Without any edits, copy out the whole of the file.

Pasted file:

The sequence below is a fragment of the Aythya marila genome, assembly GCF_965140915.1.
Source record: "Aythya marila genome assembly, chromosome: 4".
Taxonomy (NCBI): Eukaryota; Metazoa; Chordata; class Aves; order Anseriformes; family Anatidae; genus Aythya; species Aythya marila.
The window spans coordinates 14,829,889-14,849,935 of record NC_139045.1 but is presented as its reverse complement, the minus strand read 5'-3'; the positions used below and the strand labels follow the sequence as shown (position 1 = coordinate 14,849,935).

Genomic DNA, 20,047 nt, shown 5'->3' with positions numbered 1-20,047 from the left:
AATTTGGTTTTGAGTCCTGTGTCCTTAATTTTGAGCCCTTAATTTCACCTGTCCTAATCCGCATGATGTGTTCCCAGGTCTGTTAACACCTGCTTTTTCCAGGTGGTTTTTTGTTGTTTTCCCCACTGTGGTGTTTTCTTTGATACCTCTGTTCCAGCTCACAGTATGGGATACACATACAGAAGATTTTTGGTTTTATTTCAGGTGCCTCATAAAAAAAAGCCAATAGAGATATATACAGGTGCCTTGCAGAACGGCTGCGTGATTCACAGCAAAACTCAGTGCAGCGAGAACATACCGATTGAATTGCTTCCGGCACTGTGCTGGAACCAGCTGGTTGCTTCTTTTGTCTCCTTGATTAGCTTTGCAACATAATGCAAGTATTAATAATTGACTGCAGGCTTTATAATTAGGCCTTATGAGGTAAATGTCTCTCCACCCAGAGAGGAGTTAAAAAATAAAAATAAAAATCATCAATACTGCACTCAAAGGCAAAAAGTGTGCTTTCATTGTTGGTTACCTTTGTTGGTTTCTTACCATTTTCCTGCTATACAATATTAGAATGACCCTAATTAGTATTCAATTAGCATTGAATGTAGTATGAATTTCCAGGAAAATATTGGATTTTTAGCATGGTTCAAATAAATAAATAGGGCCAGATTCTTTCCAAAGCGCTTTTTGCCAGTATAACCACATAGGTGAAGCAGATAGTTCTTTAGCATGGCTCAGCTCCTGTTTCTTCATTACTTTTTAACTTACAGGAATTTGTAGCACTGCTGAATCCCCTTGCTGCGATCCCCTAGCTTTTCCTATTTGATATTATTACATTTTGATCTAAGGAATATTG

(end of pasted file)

The sequence below is a fragment of the Aythya marila genome, assembly GCF_965140915.1.
Source record: "Aythya marila genome assembly, chromosome: 4".
Taxonomy (NCBI): Eukaryota; Metazoa; Chordata; class Aves; order Anseriformes; family Anatidae; genus Aythya; species Aythya marila.
The window spans coordinates 14,829,889-14,849,935 of record NC_139045.1 but is presented as its reverse complement, the minus strand read 5'-3'; the positions used below and the strand labels follow the sequence as shown (position 1 = coordinate 14,849,935).

Genomic DNA, 20,047 nt, shown 5'->3' with positions numbered 1-20,047 from the left:
AATTTGGTTTTGAGTCCTGTGTCCTTAATTTTGAGCCCTTAATTTCACCTGTCCTAATCCGCATGATGTGTTCCCAGGTCTGTTAACACCTGCTTTTTCCAGGTGGTTTTTTGTTGTTTTCCCCACTGTGGTGTTTTCTTTGATACCTCTGTTCCAGCTCACAGTATGGGATACACATACAGAAGATTTTTGGTTTTATTTCAGGTGCCTCATAAAAAAAAGCCAATAGAGATATATACAGGTGCCTTGCAGAACGGCTGCGTGATTCACAGCAAAACTCAGTGCAGCGAGAACATACCGATTGAATTGCTTCCGGCACTGTGCTGGAACCAGCTGGTTGCTTCTTTTGTCTCCTTGATTAGCTTTGCAACATAATGCAAGTATTAATAATTGACTGCAGGCTTTATAATTAGGCCTTATGAGGTAAATGTCTCTCCACCCAGAGAGGAGTTAAAAAATAAAAATAAAAATCATCAATACTGCACTCAAAGGCAAAAAGTGTGCTTTCATTGTTGGTTACCTTTGTTGGTTTCTTACCATTTTCCTGCTATACAATATTAGAATGACCCTAATTAGTATTCAATTAGCATTGAATGTAGTATGAATTTCCAGGAAAATATTGGATTTTTAGCATGGTTCAAATAAATAAATAGGGCCAGATTCTTTCCAAAGCGCTTTTTGCCAGTATAACCACATAGGTGAAGCAGATAGTTCTTTAGCATGGCTCAGCTCCTGTTTCTTCATTACTTTTTAACTTACAGGAATTTGTAGCACTGCTGAATCCCCTTGCTGCGATCCCCTAGCTTTTCCTATTTGATATTATTACATTTTGATCTAAGGAATATTG